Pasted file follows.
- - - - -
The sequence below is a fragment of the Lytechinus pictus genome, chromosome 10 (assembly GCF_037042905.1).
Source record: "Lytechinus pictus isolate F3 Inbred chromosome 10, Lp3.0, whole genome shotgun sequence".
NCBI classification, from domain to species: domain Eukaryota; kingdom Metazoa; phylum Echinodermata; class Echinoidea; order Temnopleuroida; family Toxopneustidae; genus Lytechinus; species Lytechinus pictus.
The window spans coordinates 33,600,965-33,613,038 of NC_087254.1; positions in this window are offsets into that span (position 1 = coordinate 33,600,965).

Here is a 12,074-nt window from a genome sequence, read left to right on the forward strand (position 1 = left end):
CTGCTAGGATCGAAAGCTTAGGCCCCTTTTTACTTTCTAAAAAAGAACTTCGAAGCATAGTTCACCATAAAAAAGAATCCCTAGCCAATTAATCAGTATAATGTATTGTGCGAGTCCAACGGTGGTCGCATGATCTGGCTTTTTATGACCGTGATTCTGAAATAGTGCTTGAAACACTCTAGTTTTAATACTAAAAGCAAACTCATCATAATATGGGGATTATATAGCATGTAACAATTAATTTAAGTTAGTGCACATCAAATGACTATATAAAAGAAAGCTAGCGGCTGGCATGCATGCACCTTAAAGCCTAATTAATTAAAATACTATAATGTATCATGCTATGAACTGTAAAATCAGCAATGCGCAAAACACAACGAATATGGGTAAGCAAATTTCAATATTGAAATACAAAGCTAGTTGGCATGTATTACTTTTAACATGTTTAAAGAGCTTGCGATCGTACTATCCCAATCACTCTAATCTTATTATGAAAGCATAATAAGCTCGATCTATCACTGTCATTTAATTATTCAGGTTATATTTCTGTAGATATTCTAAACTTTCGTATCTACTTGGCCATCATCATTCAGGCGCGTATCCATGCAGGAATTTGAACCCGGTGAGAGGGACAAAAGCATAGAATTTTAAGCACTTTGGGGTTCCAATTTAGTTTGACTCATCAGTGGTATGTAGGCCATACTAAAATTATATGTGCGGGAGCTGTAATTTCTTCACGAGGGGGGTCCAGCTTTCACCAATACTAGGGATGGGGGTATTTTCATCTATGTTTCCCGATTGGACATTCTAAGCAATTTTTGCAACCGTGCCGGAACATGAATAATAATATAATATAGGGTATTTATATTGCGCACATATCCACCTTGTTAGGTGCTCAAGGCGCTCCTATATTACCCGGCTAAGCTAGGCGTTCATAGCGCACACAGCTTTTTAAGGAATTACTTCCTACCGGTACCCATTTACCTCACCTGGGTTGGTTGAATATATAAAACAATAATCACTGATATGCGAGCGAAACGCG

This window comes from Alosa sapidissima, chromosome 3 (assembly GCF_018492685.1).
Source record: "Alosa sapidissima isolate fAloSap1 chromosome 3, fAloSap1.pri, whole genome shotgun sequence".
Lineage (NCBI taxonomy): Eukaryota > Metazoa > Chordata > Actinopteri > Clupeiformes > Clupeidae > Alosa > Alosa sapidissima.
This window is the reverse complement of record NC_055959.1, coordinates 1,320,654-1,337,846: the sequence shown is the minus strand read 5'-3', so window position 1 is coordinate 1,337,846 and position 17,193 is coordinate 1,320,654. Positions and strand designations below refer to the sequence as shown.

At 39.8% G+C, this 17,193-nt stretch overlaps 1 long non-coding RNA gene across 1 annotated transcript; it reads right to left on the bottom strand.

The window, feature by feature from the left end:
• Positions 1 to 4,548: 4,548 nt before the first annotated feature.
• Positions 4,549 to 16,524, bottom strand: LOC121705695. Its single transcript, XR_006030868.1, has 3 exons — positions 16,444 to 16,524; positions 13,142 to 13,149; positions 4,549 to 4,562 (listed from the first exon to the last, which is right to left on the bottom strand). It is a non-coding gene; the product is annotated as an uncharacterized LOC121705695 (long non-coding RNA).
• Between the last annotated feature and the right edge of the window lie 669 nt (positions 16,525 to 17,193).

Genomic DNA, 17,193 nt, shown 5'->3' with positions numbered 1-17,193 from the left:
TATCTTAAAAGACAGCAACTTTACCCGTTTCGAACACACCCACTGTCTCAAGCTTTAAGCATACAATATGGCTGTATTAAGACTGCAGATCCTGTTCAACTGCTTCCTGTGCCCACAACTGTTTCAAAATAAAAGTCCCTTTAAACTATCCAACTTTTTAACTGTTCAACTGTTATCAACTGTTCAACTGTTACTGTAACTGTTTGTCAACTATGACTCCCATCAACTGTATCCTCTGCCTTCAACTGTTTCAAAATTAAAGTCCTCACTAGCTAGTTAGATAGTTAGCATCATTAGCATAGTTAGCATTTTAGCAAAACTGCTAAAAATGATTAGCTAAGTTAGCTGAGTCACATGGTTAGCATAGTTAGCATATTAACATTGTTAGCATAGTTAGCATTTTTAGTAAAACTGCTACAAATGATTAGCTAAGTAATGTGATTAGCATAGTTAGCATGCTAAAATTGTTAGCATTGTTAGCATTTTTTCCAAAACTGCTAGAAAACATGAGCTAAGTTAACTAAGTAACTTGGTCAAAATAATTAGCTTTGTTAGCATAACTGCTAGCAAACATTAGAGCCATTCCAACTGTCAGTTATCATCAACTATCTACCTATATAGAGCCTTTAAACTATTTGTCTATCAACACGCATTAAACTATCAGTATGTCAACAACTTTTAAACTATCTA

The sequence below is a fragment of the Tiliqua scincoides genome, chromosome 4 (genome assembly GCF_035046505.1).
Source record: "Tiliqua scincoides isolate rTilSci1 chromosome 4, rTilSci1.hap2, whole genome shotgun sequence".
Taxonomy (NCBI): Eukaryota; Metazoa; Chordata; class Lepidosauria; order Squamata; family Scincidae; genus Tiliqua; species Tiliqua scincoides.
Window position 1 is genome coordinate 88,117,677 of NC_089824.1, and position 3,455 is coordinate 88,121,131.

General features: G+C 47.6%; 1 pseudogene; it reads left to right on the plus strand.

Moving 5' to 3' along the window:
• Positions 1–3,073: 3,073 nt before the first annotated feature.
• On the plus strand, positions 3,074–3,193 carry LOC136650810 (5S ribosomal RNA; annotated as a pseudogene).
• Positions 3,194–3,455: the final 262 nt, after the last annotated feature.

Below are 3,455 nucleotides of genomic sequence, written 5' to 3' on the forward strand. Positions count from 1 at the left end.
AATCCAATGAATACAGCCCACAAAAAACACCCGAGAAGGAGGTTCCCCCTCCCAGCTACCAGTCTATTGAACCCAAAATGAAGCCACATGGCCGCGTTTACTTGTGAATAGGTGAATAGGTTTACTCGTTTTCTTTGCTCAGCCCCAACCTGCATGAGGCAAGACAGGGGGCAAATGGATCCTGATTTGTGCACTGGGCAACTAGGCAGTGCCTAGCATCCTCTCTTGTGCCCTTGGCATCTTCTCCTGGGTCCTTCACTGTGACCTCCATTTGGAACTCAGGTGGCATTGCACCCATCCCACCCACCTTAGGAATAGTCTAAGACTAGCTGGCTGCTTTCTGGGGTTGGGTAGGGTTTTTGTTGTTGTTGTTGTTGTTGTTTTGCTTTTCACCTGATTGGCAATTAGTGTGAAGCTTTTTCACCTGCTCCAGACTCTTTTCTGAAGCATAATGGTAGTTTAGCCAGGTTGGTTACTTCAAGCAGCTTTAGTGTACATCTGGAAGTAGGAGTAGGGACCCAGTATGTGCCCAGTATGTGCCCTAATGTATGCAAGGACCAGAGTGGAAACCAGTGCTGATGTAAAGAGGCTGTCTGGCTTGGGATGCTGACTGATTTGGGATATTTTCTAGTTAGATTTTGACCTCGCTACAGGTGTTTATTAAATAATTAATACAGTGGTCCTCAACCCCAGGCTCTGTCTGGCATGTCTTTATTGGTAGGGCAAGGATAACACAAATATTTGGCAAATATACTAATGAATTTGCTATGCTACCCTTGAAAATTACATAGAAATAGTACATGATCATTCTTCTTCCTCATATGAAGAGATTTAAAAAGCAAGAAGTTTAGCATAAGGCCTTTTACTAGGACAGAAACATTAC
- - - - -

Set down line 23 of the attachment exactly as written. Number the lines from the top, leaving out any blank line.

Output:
Moving 5' to 3' along the window: